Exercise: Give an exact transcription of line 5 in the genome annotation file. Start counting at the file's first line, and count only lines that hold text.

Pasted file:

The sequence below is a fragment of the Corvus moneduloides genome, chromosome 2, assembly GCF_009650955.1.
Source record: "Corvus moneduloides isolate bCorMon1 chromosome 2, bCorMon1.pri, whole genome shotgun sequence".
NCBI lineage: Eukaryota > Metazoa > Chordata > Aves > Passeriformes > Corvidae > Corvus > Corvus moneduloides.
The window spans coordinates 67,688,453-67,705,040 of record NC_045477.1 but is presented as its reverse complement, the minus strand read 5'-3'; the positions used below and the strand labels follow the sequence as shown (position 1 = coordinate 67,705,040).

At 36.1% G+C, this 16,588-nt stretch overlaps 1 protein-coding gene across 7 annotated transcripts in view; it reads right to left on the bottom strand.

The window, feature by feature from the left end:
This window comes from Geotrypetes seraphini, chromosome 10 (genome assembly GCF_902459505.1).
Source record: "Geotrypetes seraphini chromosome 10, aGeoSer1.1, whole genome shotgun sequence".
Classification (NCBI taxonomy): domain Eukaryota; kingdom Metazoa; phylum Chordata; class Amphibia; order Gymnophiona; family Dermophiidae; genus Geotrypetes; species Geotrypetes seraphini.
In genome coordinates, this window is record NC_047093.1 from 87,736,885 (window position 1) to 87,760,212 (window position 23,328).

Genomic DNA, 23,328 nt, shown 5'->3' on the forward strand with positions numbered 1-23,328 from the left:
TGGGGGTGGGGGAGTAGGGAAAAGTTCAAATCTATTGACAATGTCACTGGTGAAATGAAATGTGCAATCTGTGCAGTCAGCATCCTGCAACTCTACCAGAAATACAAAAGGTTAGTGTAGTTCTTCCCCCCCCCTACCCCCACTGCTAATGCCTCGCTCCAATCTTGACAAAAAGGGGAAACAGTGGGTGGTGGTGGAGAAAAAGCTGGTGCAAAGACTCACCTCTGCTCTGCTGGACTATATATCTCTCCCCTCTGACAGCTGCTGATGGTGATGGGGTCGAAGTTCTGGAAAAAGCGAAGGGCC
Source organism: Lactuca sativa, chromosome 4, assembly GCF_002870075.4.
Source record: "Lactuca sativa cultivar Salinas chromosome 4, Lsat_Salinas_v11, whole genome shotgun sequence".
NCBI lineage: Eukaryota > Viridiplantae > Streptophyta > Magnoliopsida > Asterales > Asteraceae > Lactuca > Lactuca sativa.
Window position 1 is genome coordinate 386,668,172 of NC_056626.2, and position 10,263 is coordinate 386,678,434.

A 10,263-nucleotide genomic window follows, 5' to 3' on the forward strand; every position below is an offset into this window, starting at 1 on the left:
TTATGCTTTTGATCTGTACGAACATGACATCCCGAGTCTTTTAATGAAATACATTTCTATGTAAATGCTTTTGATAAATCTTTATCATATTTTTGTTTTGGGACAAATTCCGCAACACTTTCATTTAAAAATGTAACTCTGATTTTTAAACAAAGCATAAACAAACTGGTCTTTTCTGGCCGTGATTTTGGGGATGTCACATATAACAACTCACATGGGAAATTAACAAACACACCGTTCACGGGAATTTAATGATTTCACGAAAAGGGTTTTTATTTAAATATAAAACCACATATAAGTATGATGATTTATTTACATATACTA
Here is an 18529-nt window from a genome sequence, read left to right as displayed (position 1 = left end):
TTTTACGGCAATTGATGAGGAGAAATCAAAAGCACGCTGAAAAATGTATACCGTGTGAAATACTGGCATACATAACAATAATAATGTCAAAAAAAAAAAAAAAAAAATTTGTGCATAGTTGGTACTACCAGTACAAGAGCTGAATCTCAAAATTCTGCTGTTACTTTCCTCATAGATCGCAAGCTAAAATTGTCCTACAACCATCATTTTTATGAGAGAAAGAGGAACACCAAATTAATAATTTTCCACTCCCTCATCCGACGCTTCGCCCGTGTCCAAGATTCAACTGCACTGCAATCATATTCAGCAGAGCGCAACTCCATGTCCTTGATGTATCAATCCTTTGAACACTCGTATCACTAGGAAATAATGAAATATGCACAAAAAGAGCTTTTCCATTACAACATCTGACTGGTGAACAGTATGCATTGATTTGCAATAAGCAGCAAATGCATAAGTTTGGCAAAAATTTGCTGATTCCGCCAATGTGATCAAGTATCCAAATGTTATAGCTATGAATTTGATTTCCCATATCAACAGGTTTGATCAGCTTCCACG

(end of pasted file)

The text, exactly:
At 36.1% G+C, this 16,588-nt stretch overlaps 1 protein-coding gene across 7 annotated transcripts in view; it reads right to left on the bottom strand.